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COMBINED ACTIVE AND PASSIVE SOURCE EXPERIMENT IN THE HIGH LAVA PLAINS
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The High Lava Plains Project in eastern Oregon is a multi-institutional, multi-disciplinary project to understand why the Pacific Northwest is the most volcanically active areas of the continental United States. A four-year deployment of 104 broadband PASSCAL instruments located at 118
sites observed hundreds of global and regional events that are being analyzed using a variety of techniques to study three-dimensional crustal and upper mantle structure, including thermal and compositional heterogeneity, as well as anisotropy to better understand the tectonic evolution of this complex region. An active-source experiment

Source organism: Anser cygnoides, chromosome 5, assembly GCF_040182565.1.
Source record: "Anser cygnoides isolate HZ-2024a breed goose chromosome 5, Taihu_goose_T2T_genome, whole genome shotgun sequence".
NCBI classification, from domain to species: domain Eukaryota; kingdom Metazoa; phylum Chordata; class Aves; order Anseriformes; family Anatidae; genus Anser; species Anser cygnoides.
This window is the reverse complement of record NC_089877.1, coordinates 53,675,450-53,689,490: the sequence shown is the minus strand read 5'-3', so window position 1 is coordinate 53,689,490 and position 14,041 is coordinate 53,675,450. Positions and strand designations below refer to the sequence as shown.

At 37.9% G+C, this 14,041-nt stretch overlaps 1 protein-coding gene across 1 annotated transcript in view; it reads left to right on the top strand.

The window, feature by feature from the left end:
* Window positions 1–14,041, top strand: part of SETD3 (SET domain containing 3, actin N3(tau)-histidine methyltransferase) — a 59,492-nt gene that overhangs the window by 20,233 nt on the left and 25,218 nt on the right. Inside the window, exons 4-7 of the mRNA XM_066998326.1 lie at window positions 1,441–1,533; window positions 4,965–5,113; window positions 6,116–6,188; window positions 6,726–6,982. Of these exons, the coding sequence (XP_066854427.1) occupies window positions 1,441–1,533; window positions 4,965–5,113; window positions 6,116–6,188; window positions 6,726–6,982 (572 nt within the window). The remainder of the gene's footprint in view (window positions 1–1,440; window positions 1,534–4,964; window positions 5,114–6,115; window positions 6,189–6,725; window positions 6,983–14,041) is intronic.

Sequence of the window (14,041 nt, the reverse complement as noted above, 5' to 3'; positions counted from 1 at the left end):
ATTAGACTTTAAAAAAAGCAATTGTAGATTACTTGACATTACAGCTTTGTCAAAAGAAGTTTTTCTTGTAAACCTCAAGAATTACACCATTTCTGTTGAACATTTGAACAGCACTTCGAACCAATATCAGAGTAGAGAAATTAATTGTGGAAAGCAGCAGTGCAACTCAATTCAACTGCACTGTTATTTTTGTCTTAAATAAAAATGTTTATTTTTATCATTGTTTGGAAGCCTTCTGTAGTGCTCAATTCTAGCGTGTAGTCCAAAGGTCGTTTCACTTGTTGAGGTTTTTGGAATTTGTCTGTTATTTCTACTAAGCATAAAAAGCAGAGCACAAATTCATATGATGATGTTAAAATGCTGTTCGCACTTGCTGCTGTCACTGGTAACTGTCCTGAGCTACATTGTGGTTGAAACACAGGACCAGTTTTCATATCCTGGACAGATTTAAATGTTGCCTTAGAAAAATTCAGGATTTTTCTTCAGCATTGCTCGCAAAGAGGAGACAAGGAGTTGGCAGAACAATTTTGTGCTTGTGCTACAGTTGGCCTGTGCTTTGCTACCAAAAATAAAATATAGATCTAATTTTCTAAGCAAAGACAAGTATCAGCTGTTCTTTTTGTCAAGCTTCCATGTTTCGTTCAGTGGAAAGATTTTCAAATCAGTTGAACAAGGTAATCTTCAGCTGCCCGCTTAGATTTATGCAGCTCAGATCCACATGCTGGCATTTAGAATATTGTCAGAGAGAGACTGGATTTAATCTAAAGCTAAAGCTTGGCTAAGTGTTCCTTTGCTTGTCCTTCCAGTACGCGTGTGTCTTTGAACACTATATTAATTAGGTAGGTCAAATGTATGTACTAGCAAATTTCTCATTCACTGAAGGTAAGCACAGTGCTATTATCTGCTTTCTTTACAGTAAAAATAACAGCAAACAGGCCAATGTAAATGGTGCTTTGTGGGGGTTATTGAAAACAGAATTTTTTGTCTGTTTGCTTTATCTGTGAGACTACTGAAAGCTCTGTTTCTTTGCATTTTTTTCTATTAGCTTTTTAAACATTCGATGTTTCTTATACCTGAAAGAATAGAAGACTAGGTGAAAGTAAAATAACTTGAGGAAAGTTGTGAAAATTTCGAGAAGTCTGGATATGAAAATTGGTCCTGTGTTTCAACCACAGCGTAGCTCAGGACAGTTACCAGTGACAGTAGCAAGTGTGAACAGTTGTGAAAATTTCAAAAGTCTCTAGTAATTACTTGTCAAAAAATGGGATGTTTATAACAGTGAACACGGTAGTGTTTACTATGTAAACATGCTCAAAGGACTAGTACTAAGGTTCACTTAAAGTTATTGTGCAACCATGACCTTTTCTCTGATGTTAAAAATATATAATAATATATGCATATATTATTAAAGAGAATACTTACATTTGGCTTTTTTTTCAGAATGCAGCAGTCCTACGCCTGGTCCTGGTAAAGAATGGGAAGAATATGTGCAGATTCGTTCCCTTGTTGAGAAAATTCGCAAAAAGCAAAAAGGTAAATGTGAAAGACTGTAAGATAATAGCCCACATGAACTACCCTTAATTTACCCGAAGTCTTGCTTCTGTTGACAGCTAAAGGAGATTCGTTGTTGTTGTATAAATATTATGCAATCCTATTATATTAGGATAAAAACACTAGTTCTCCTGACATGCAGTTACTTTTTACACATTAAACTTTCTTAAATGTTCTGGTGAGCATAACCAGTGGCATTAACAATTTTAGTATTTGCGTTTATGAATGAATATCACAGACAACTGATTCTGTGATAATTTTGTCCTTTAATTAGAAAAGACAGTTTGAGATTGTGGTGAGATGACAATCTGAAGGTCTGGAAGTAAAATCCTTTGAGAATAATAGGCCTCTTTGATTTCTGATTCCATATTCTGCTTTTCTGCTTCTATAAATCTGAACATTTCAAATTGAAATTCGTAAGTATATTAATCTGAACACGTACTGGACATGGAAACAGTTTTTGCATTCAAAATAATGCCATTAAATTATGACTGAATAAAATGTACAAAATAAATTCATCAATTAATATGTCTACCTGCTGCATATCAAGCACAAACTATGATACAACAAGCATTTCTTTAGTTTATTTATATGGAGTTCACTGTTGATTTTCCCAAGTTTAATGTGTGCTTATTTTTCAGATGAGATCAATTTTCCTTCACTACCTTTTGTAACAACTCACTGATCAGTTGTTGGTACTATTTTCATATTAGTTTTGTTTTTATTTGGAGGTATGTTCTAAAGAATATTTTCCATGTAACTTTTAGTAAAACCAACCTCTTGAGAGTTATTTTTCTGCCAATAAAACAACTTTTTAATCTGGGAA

using the entire PASSCAL and USArray inventory of ~3,000 Texan instruments recorded at 15 shot points is providing complementary high-resolution images of the crust. The
seismic results are currently being jointly interpreted with the results of geologic, geochemical, and petrolog-
ical studies to provide the first holistic model of tectonomagmatic evolution of the region. USArray magnetotelluric data are augmenting this effort.
Shown are maps of locations of broadband PASSCAL and TA stations(red squares) and active source reflection/refraction lines (black); an E-W cross section; and Moho depth. Details can be found in one-pagers
included in the Accomplishments volume. (Figure courtesy Kevin Eagar and Matt Fouch, Arizona State University)</p>

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